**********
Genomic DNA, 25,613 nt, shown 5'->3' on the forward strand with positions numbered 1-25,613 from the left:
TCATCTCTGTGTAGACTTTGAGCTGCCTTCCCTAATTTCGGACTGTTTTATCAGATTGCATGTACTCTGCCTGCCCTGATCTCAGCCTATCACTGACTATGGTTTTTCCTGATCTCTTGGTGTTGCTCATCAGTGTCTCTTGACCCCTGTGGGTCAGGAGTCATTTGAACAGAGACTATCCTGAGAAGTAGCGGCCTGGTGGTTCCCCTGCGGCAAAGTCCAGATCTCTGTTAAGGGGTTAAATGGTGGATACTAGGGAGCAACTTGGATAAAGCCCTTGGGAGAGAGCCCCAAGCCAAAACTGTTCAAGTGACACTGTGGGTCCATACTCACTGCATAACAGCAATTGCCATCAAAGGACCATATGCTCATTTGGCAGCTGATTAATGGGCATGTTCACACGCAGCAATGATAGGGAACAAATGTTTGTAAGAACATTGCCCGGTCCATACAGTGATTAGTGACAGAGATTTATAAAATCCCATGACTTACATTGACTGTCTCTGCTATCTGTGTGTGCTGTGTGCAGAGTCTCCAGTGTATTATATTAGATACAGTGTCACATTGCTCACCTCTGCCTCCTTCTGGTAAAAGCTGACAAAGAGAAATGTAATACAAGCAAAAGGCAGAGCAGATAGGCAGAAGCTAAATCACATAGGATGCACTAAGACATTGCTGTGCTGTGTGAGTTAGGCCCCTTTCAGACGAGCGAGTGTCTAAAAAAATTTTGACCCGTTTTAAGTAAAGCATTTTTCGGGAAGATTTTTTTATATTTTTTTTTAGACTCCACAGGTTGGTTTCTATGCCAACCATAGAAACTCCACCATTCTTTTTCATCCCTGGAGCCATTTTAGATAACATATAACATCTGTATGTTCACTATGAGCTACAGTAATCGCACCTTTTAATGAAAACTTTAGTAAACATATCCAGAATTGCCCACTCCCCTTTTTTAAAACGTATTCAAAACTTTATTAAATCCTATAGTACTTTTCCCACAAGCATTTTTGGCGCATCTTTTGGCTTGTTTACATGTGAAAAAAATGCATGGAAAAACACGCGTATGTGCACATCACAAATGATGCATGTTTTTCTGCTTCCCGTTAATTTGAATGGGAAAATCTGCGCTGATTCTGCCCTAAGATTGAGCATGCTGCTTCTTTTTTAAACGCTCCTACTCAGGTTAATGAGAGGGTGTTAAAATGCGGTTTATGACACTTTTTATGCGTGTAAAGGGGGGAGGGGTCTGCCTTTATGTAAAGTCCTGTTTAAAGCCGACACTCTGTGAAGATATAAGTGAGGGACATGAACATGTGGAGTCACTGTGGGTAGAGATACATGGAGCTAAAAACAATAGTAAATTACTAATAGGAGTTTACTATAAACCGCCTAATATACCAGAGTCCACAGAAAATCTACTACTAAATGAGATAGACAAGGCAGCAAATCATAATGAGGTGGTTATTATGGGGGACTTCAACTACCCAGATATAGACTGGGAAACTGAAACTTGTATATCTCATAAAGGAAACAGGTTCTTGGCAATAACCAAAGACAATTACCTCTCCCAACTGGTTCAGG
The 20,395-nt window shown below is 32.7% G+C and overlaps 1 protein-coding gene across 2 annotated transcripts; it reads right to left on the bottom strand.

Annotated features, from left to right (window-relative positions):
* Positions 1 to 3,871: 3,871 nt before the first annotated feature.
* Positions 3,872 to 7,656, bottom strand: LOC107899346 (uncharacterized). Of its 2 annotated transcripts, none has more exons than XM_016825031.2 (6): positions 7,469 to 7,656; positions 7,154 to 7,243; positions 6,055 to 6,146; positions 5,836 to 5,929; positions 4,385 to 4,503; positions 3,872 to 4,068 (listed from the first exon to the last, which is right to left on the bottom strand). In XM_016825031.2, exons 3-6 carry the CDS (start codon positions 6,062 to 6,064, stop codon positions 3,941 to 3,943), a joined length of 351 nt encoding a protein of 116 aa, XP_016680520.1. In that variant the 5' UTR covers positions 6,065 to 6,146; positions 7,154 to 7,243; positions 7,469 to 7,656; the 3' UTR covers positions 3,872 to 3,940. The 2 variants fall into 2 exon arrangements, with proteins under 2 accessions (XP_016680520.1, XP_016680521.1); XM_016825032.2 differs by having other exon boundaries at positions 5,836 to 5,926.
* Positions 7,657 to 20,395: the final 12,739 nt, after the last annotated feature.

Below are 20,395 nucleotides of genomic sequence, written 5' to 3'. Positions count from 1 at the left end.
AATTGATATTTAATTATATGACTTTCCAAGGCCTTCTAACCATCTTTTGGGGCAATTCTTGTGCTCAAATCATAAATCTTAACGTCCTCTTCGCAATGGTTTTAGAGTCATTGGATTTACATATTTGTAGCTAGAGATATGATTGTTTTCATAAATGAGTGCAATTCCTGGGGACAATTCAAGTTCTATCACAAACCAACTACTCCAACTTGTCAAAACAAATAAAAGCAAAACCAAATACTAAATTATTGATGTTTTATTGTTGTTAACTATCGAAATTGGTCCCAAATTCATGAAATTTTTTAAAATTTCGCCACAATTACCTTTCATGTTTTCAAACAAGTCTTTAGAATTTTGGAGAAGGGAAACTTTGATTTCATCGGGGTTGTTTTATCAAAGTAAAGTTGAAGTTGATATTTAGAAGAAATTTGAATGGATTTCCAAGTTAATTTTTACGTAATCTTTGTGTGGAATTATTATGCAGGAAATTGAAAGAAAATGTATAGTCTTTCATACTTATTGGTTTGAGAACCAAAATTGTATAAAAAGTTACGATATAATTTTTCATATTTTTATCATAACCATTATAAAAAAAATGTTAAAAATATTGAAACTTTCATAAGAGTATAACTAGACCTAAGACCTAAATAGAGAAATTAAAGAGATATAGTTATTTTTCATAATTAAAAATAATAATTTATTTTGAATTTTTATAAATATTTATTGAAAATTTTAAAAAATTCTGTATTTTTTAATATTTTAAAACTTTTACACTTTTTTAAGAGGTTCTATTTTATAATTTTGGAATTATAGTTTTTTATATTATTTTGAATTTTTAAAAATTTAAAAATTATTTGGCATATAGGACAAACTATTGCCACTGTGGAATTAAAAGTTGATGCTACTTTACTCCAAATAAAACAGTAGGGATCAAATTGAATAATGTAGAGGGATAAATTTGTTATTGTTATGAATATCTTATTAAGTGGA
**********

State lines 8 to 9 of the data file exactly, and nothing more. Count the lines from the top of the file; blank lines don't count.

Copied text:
Below are 20,395 nucleotides of genomic sequence, written 5' to 3'. Positions count from 1 at the left end.
AATTGATATTTAATTATATGACTTTCCAAGGCCTTCTAACCATCTTTTGGGGCAATTCTTGTGCTCAAATCATAAATCTTAACGTCCTCTTCGCAATGGTTTTAGAGTCATTGGATTTACATATTTGTAGCTAGAGATATGATTGTTTTCATAAATGAGTGCAATTCCTGGGGACAATTCAAGTTCTATCACAAACCAACTACTCCAACTTGTCAAAACAAATAAAAGCAAAACCAAATACTAAATTATTGATGTTTTATTGTTGTTAACTATCGAAATTGGTCCCAAATTCATGAAATTTTTTAAAATTTCGCCACAATTACCTTTCATGTTTTCAAACAAGTCTTTAGAATTTTGGAGAAGGGAAACTTTGATTTCATCGGGGTTGTTTTATCAAAGTAAAGTTGAAGTTGATATTTAGAAGAAATTTGAATGGATTTCCAAGTTAATTTTTACGTAATCTTTGTGTGGAATTATTATGCAGGAAATTGAAAGAAAATGTATAGTCTTTCATACTTATTGGTTTGAGAACCAAAATTGTATAAAAAGTTACGATATAATTTTTCATATTTTTATCATAACCATTATAAAAAAAATGTTAAAAATATTGAAACTTTCATAAGAGTATAACTAGACCTAAGACCTAAATAGAGAAATTAAAGAGATATAGTTATTTTTCATAATTAAAAATAATAATTTATTTTGAATTTTTATAAATATTTATTGAAAATTTTAAAAAATTCTGTATTTTTTAATATTTTAAAACTTTTACACTTTTTTAAGAGGTTCTATTTTATAATTTTGGAATTATAGTTTTTTATATTATTTTGAATTTTTAAAAATTTAAAAATTATTTGGCATATAGGACAAACTATTGCCACTGTGGAATTAAAAGTTGATGCTACTTTACTCCAAATAAAACAGTAGGGATCAAATTGAATAATGTAGAGGGATAAATTTGTTATTGTTATGAATATCTTATTAAGTGGA